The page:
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TRUMAN, Harry S. Typescript signed ("Harry S. Truman") as President, a mimeograph copy of his Farewell Address to the American People, Washington. D.C., 15 January 1953. 6 pages, folio, rectos only.
TRUMAN, Harry S. Typescript signed ("Harry S. Truman") as President, a mimeograph copy of his Farewell Address to the American People, Washington. D.C., 15 January 1953. 6 pages, folio, rectos only.

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TRUMAN, Harry S. Typescript signed ("Harry S. Truman") as President, a mimeograph copy of his Farewell Address to the American People, Washington. D.C., 15 January 1953. 6 pages, folio, rectos only.

"WHEN FRANKLIN ROOSEVELT DIED I FELT THERE MUST BE A MILLION MEN BETTER QUALIFIED THAN I TO TAKE UP THE PRESIDENTIAL TASK"

Washington's and Eisenhower's farewell speeches are justly famous, but Truman's is a neglected classic of the genre. It is a fascinating mixture of historical and personal reflection, political justification, and astute prediction. "I suppose that history will remember my term in office as the years when the 'cold war' began to overshadow our lives. I have had hardly a day in office that has not been dominated by this all-embracing struggle--this conflict between those who love freedom and those who would lead the world back into slavery and darkness. And always in the background there has been the atomic bomb."

He recalls the Truman Doctrine, the Marshall Plan, the Berlin Airlift and -- less happily -- the stalemate in Korea. But he also makes an impassioned plea against nuclear war: "A third world war might dig the grave not only of our communist opponents but also our own society, our world as well as theirs. Starting an atomic war is totally unthinkable for rational men." He goes on to predict the downfall of Communism: "The communist world has great resources, and it looks strong. But there is a fatal flaw in their society. Theirs is a godless system, a system of slavery; there is no freedom in it, no consent. The iron curtain, the secret police, the constant purges, all these are symptoms of a great basic weakness - the ruler's fear of their own people."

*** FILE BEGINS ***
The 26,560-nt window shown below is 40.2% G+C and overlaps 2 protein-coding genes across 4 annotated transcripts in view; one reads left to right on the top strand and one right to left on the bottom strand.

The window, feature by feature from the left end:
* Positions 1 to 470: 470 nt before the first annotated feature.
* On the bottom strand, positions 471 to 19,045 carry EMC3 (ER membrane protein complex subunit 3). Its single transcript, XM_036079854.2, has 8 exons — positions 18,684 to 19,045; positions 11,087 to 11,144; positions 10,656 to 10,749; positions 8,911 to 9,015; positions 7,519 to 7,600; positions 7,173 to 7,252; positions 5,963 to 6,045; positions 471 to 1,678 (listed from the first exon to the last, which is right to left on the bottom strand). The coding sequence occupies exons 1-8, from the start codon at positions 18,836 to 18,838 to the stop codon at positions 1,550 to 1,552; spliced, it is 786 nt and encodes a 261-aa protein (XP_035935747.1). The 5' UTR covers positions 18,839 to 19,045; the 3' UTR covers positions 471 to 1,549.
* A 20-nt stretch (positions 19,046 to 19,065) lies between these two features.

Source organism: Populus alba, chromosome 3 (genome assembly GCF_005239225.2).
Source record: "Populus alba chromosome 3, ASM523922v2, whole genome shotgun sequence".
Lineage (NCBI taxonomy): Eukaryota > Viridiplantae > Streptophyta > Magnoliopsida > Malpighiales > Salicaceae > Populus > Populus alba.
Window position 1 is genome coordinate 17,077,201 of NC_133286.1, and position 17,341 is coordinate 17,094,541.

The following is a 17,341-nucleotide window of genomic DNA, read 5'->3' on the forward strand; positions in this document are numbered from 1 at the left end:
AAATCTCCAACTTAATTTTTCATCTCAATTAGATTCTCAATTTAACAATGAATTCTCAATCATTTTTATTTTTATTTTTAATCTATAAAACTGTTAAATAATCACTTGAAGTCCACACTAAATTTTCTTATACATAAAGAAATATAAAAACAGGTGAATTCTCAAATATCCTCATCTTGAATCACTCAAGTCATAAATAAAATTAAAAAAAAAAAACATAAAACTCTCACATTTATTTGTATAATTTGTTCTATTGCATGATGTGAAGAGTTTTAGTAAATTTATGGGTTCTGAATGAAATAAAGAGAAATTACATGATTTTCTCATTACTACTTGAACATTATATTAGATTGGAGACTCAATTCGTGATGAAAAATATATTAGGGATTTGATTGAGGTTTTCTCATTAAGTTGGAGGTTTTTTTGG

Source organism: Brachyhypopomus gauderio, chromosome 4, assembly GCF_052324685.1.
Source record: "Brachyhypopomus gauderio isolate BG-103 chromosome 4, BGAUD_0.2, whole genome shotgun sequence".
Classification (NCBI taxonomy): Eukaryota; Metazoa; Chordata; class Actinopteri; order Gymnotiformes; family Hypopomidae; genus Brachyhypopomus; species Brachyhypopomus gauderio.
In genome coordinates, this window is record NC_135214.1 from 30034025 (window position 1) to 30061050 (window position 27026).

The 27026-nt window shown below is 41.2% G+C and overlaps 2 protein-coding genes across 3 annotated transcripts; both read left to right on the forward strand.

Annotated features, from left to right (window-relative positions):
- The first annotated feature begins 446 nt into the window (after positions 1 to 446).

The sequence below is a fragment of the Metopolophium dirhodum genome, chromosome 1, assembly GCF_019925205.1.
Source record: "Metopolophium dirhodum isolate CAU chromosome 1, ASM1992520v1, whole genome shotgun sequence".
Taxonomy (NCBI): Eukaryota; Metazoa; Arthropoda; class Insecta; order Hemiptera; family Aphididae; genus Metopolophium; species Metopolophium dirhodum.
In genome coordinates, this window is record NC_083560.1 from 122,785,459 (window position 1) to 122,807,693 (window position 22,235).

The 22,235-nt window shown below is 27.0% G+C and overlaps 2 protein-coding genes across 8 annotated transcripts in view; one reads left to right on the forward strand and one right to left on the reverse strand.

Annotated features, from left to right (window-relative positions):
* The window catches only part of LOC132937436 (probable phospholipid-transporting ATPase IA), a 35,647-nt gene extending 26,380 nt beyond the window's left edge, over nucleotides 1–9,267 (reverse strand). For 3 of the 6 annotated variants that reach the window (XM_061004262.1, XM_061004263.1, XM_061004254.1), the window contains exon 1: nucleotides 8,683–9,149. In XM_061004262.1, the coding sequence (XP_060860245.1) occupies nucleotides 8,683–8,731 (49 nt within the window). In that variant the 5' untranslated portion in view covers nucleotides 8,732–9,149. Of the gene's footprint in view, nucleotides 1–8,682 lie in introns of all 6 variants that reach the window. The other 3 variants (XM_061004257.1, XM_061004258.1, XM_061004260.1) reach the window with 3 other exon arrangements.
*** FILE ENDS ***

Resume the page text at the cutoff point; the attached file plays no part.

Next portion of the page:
The speech has Truman's distinctive personal touch. He never lost his Everyman sense of wonder at the awesome powers and responsibilities thrust upon him, and here, leaving office, he still marvels at the 600 times a day he had to sign his signature, the thousands of hands he shook every year, the tens of thousands of miles he logged on rail, sea and air. He grumbles about how the Secret Service made him take a car for the one-block commute from Blair House to the White House: "Fantastic, isn't it? But necessary, so my guards thought...and they are the bosses on such matters as that." Above all, he speaks feelingly about the terrifying summons to the White House on 12 April 1945: "When Franklin Roosevelt died I felt there must be a million men better qualified than I to take up the Presidential task. But the work was mine to do, and I had to do it. I have tried to give it everything that was in me."

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